The misleading question of innocence distorts the abortion debate
There was a time when opponents of abortion actually endorsed a restricted pro-choice position. “Pro-life” meant opposition to abortion except in cases of rape, incest and medical emergencies where a fetus posed a threat to a woman’s life. Those exceptions created room for abortion choice in specific situations.
There was a time when constitutional conservatives believed — consistent with traditional conservative opposition to governmental overreach into private life — that abortion was a medical issue not appropriately subject to governmental interference. In Barry Goldwater’s words, abortion was a “decision that’s up to the pregnant woman.”
Those days are long gone. Not only has the Supreme Court overturned Roe v Wade, but the decision could endanger traditional pro-life exceptions. Radical moral absolutism has infected anti-abortion rhetoric, finding its way, for instance, into the platform of Pennsylvania gubernatorial candidate, Doug Mastriano, who, having made abortion his “number one issue,” seeks to prohibit abortion at any point after conception.
Those who hold the Mastriano perspective have upended the traditional hierarchy of values, with the value of a developing form of human life — conceptus, embryo, fetus — not equal to but superior to the value of the pregnant woman’s life. Overlooked in the contemporary abortion discussion is the question: “Why?”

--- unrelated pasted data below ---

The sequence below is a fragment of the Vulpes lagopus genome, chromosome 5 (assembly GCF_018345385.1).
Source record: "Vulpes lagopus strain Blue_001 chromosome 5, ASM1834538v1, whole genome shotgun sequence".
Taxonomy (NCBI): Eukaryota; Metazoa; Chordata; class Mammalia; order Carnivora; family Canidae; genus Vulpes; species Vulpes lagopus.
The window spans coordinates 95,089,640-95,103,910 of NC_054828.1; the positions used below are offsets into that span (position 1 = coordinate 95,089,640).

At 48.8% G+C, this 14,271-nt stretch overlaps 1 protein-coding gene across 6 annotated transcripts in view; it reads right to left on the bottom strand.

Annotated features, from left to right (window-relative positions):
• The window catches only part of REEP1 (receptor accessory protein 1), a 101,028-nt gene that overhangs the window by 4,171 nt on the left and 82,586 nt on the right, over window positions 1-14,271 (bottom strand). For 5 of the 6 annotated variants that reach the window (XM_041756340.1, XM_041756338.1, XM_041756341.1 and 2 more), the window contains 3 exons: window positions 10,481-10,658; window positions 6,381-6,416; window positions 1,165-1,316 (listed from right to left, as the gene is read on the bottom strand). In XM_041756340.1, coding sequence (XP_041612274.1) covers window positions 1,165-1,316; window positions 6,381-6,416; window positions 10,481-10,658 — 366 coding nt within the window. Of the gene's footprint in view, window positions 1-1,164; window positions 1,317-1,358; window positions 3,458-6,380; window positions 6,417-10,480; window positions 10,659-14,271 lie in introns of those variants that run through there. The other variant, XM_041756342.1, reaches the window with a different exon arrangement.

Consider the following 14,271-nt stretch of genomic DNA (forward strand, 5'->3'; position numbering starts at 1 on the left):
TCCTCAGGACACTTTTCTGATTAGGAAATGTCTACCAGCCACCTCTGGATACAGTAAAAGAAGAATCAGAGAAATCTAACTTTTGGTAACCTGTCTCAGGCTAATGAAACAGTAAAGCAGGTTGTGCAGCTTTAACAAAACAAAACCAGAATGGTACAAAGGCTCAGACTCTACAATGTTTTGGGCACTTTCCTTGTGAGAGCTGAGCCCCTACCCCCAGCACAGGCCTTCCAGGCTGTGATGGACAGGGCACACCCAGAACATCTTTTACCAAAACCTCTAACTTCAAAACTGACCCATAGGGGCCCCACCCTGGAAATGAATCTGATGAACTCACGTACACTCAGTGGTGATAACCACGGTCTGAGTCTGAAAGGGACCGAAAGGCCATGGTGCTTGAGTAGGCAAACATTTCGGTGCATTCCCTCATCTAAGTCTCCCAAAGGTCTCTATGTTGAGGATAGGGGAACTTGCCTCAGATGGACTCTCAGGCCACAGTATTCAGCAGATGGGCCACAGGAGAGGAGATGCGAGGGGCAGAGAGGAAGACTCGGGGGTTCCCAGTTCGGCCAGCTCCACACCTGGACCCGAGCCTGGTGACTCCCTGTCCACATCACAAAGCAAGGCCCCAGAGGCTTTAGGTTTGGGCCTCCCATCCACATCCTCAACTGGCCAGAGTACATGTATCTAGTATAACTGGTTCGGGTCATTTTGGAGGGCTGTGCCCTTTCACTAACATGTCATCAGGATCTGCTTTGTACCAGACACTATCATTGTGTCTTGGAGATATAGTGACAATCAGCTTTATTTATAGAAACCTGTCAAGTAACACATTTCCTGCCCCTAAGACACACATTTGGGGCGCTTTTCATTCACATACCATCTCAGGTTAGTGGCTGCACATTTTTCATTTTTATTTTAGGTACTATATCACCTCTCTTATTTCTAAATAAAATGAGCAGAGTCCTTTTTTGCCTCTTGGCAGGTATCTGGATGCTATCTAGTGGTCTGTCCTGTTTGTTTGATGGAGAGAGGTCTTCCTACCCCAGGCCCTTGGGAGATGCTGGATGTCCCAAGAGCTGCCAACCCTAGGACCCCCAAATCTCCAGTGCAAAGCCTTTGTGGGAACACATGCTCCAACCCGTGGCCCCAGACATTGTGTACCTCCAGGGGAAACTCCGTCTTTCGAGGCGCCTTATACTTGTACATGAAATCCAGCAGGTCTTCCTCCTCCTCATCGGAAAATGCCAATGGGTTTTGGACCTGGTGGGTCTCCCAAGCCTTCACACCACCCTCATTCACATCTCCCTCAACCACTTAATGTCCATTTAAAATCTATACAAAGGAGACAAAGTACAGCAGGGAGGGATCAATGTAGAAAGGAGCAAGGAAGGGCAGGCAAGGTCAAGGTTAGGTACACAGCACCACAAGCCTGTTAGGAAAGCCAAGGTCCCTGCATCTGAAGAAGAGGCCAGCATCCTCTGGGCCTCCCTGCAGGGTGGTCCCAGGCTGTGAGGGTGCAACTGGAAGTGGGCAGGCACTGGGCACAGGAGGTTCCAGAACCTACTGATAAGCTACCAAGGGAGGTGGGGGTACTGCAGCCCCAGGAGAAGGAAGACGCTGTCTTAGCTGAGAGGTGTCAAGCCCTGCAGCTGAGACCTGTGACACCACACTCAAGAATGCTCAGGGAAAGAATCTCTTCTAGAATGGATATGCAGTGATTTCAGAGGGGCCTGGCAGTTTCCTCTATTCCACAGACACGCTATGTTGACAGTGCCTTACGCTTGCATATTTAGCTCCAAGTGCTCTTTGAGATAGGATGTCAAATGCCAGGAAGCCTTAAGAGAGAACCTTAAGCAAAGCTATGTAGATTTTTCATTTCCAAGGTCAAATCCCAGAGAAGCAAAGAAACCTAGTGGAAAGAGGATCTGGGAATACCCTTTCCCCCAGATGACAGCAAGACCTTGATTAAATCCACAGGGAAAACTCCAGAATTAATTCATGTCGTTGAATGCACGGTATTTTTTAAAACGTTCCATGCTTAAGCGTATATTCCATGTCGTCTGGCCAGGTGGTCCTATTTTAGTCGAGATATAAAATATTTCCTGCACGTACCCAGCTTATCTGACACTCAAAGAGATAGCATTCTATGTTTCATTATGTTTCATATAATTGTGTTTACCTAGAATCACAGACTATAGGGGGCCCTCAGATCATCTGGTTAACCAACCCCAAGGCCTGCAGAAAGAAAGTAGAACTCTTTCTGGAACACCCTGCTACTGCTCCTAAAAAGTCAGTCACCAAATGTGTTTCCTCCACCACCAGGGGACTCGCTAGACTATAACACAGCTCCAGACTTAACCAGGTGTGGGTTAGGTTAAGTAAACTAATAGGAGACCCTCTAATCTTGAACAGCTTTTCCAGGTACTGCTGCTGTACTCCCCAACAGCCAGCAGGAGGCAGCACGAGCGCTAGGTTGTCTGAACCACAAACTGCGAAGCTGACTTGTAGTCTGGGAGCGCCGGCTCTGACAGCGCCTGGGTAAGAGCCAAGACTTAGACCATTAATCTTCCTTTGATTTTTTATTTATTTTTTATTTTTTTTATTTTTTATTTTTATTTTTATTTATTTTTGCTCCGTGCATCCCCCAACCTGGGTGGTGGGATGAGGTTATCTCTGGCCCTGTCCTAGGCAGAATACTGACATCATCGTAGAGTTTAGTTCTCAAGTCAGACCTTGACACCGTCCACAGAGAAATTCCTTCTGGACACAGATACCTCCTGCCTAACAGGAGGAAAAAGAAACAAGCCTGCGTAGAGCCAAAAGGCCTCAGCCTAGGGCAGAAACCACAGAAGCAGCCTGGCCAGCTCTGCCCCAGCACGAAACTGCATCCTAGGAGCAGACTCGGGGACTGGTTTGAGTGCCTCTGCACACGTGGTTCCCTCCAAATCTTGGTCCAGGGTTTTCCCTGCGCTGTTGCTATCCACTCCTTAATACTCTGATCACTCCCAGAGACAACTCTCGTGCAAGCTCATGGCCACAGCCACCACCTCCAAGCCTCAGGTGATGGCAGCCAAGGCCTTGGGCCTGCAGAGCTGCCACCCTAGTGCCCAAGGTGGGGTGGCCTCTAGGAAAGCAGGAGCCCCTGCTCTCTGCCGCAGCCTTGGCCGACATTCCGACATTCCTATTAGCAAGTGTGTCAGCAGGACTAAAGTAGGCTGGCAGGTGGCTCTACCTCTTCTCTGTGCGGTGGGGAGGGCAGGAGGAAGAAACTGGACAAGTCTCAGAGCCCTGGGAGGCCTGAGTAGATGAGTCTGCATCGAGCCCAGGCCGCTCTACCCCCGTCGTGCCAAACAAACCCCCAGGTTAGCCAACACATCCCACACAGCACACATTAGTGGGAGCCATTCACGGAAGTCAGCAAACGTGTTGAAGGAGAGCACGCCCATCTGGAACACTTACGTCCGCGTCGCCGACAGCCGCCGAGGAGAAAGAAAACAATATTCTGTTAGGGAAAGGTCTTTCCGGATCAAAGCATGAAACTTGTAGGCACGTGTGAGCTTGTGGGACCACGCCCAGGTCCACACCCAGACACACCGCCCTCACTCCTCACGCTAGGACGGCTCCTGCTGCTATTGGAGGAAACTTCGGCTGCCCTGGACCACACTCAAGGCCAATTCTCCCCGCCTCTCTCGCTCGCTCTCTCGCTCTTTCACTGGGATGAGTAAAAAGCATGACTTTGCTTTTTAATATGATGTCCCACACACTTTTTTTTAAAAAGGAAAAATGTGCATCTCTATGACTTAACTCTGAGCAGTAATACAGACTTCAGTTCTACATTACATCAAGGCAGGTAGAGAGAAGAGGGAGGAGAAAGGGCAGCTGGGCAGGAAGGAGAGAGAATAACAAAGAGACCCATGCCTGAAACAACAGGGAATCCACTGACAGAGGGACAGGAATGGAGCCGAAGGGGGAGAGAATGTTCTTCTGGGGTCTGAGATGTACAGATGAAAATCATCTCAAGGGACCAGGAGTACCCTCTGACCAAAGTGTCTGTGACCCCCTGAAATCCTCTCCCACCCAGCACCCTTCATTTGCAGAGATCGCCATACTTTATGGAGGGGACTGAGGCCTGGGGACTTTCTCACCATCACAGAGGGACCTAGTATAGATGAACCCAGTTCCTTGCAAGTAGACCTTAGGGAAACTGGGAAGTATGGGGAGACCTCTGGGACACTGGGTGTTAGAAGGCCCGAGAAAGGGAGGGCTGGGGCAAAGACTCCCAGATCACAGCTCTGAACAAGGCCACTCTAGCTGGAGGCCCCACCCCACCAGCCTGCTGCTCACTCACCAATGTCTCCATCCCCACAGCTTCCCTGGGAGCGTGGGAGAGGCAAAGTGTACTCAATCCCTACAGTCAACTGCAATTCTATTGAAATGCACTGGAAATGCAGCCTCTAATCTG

A pregnant woman is a fully endowed member of the moral community, and the fetus has only such rights as the moral community decides to confer upon it. What is it about the fetus that allows it to attain a status superior to that of the pregnant woman?
The answer to this question is troubling but it also points to a way out of the legal tangle over abortion. It lies in the attribution of innocence. The conceptus-embryo-fetus holds its superior status because it is deemed “innocent.”
To offer innocence as a reason for fetal supremacy is not the same as saying that protections for the fetus flow from species membership — the fact that the fetus is human. Of course, it is — a human conceptus is not a frog — but we make all kinds of exceptions to allow for actions that bring about the end of human life, everything from self-defense, and permissible losses of non-combatants in warfare to the cessation of life support for brain dead patients.